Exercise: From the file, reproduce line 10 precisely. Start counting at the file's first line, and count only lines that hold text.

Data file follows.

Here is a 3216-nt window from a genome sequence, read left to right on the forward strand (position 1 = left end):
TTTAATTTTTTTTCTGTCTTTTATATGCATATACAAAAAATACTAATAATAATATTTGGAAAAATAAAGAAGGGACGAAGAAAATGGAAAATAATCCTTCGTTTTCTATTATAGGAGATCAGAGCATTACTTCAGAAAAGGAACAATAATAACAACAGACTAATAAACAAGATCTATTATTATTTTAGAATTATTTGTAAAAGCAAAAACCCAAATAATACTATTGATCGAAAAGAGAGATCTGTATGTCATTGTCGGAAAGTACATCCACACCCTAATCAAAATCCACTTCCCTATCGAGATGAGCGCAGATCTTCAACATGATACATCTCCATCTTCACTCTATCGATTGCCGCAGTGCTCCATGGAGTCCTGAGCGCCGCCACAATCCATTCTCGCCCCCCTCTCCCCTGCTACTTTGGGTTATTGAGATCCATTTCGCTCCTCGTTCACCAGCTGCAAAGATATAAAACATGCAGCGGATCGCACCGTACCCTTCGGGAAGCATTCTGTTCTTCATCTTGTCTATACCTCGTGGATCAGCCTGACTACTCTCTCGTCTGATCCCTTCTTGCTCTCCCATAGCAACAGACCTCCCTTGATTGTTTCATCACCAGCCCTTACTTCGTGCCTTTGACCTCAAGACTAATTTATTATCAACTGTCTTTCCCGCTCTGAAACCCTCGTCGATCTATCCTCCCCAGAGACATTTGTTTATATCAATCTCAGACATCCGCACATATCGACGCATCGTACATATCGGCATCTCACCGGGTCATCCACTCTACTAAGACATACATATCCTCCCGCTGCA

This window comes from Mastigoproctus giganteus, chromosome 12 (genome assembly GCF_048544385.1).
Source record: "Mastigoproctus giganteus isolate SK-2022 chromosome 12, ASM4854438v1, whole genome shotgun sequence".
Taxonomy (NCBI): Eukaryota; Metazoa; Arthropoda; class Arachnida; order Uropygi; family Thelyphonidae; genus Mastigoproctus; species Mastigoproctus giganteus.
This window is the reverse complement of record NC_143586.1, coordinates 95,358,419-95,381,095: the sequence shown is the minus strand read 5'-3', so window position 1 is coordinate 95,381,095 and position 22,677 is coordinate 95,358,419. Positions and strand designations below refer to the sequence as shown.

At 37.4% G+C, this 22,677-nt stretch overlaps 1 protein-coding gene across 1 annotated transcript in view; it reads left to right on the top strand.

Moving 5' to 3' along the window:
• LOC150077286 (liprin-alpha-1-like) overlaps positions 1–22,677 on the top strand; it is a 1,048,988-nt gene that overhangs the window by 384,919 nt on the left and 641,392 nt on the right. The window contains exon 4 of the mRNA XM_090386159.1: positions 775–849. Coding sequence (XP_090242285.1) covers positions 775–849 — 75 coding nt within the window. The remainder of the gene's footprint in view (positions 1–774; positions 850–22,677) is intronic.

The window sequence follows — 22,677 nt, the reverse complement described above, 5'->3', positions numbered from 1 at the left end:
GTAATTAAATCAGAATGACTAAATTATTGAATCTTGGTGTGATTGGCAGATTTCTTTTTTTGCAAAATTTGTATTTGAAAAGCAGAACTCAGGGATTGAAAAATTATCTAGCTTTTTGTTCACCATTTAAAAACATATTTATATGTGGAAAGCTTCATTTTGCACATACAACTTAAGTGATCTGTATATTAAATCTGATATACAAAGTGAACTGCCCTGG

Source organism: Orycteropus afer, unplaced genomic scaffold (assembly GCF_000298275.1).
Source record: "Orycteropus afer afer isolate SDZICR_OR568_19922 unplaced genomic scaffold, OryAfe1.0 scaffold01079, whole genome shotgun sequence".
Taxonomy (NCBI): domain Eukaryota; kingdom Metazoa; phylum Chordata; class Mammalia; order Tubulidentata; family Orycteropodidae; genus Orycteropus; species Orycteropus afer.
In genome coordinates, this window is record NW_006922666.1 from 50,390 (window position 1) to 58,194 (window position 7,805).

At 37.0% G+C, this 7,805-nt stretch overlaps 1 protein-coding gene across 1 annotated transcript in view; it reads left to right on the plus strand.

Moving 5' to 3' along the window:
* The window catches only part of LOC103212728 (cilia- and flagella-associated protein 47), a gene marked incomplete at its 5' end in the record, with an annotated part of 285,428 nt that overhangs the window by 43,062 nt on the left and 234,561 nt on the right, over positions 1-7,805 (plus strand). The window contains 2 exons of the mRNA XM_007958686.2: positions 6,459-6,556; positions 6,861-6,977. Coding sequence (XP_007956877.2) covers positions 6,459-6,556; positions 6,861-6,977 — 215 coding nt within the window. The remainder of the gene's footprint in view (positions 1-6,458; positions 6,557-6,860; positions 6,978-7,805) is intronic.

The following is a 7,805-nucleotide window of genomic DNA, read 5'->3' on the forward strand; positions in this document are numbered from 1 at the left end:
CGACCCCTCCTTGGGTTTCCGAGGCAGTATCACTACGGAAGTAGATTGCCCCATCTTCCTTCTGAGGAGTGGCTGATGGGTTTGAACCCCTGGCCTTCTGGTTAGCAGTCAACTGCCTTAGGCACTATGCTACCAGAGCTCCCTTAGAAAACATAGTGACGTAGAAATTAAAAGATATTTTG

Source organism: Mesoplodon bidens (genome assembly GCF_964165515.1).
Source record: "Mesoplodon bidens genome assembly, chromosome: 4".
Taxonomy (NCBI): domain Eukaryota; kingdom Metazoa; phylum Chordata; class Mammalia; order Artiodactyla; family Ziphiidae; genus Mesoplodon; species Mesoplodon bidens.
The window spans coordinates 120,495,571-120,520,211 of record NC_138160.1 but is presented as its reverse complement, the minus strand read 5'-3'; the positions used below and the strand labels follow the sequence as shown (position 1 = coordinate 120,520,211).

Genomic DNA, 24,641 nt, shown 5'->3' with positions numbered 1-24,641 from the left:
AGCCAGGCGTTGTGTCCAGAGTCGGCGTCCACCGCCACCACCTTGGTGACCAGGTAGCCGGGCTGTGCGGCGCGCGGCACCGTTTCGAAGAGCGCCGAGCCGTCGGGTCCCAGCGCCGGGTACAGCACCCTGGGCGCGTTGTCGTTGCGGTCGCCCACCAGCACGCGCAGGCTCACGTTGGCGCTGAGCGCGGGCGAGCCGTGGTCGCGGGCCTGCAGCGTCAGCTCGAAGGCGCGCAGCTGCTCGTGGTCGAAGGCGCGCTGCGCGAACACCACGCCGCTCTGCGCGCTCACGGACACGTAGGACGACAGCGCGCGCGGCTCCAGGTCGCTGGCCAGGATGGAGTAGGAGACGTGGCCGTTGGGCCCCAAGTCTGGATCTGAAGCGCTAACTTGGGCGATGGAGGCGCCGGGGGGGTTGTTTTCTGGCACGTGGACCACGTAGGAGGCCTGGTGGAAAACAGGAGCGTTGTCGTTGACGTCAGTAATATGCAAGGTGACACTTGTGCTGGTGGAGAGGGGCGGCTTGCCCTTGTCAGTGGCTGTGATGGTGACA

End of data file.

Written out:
The window sequence follows — 22,677 nt, the reverse complement described above, 5'->3', positions numbered from 1 at the left end: